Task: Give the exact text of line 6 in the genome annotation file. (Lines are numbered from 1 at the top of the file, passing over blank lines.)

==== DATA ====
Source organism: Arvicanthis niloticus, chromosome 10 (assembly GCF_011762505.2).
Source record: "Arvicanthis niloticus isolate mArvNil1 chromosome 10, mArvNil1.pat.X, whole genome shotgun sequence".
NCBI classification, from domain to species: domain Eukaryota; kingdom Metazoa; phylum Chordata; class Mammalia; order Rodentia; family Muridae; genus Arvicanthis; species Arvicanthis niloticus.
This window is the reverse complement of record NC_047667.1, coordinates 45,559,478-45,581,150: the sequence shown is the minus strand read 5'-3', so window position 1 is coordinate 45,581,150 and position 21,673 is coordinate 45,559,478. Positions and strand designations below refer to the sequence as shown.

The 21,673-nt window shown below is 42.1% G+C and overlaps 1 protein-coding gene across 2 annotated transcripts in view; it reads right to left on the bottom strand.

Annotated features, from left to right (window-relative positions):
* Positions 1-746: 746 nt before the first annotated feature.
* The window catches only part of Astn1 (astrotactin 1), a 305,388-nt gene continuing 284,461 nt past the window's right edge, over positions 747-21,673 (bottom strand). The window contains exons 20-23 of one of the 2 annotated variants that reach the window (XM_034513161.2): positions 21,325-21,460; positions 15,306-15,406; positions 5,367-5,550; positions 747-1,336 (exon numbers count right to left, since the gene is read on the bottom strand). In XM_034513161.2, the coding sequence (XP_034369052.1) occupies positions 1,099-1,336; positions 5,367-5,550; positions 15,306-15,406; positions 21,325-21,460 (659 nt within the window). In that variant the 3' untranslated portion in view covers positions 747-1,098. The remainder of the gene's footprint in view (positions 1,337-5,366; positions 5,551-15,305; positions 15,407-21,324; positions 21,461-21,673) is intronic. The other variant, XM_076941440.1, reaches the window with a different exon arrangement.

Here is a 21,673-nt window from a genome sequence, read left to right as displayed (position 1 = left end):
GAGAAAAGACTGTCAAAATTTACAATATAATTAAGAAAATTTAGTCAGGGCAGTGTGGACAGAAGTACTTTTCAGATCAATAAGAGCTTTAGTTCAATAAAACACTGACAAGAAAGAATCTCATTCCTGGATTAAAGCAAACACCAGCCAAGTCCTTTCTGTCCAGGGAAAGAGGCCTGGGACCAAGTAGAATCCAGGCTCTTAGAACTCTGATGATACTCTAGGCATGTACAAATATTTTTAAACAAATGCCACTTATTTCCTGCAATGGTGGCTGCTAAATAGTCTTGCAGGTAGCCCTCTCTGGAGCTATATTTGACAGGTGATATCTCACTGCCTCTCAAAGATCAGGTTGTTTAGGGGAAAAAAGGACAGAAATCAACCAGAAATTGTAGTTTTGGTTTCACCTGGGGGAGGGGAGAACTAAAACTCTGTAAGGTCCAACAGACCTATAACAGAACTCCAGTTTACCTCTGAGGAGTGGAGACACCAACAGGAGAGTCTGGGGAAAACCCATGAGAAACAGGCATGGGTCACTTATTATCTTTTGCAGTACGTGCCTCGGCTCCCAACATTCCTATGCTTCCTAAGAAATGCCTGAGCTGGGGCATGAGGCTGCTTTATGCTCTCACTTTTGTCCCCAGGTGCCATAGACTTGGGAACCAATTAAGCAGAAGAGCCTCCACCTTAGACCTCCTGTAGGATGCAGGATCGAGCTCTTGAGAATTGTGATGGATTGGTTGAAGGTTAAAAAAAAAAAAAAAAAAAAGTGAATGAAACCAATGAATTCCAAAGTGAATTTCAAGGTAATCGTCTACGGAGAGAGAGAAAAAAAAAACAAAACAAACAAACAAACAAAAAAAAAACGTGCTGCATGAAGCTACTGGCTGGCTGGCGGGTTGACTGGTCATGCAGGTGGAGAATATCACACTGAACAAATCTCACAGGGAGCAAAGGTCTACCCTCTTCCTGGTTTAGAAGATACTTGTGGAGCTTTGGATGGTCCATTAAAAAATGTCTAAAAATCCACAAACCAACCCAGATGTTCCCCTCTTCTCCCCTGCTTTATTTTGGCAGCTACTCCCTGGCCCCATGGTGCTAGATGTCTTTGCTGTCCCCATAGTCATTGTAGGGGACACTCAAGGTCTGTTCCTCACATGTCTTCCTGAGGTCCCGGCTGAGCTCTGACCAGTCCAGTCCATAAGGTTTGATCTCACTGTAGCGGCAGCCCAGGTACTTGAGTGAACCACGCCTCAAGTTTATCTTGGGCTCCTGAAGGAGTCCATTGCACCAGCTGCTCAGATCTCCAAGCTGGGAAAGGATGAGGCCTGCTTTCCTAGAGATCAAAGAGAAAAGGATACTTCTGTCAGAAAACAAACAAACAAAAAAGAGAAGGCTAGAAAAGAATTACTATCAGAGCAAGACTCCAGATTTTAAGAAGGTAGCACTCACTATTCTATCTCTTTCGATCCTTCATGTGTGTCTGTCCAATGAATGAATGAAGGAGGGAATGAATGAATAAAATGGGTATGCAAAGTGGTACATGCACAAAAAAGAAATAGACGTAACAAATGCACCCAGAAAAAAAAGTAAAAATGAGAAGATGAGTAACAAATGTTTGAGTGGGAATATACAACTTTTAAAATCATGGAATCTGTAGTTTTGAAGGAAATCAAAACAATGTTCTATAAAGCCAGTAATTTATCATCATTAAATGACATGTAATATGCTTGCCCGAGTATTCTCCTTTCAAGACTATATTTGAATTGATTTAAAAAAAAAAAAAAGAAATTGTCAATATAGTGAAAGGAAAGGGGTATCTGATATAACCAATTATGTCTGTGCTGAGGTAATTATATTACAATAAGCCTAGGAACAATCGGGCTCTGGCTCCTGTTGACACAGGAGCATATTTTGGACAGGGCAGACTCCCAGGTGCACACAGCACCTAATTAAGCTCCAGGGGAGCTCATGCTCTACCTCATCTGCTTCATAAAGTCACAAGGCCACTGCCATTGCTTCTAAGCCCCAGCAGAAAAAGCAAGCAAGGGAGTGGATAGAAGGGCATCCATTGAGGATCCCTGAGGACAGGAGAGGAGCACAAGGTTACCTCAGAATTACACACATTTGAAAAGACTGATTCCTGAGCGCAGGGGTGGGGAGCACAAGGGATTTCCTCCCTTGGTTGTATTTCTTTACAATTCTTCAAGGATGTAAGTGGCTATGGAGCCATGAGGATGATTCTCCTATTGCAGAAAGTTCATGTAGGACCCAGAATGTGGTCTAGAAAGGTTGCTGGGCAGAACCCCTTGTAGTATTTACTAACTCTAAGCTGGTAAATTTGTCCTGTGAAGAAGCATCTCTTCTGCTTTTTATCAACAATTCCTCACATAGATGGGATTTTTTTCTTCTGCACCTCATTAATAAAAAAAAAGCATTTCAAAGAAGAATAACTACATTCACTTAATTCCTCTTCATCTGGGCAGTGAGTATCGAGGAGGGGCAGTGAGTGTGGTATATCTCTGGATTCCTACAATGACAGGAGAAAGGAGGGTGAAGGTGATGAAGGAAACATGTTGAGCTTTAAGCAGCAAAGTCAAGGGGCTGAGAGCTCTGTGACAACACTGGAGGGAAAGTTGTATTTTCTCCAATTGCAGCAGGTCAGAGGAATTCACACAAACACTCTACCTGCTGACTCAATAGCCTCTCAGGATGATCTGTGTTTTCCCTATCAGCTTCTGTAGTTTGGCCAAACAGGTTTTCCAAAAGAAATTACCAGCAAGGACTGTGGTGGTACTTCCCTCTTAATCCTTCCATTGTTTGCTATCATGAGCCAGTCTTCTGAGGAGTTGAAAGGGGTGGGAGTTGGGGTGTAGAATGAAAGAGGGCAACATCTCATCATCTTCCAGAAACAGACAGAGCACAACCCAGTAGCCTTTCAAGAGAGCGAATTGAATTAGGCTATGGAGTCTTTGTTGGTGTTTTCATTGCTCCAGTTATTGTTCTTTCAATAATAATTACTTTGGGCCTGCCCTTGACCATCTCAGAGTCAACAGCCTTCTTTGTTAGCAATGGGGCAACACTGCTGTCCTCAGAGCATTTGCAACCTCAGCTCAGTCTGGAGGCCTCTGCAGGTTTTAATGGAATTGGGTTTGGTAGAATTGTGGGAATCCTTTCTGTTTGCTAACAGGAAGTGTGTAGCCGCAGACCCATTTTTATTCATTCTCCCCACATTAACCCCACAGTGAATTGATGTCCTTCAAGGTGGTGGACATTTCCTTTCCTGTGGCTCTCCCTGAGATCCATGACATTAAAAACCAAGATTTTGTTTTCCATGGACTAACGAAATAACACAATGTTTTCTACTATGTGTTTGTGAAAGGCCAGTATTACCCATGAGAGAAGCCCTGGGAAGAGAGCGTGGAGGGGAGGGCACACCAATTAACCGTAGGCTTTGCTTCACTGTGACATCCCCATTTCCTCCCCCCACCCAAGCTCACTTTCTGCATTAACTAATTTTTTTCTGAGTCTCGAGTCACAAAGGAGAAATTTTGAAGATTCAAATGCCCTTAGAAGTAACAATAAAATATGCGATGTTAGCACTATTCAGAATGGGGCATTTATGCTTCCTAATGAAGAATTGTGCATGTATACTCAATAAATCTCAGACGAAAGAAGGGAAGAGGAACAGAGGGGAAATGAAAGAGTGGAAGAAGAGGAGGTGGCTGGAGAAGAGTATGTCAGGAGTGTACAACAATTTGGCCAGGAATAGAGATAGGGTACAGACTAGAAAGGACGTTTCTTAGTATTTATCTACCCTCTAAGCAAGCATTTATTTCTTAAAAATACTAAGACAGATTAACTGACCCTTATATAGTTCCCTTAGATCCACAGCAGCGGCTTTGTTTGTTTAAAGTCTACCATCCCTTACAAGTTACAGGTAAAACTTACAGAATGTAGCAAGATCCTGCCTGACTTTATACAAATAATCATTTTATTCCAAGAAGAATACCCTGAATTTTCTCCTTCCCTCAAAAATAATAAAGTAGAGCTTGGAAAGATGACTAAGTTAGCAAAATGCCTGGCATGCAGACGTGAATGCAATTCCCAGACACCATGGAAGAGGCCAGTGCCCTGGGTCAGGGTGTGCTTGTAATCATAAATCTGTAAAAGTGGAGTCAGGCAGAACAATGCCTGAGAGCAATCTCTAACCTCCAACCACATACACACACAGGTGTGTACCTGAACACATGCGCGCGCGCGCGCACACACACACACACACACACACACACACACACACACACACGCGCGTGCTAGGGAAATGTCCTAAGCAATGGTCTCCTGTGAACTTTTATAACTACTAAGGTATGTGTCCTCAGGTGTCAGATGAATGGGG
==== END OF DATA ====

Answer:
Annotated features, from left to right (window-relative positions):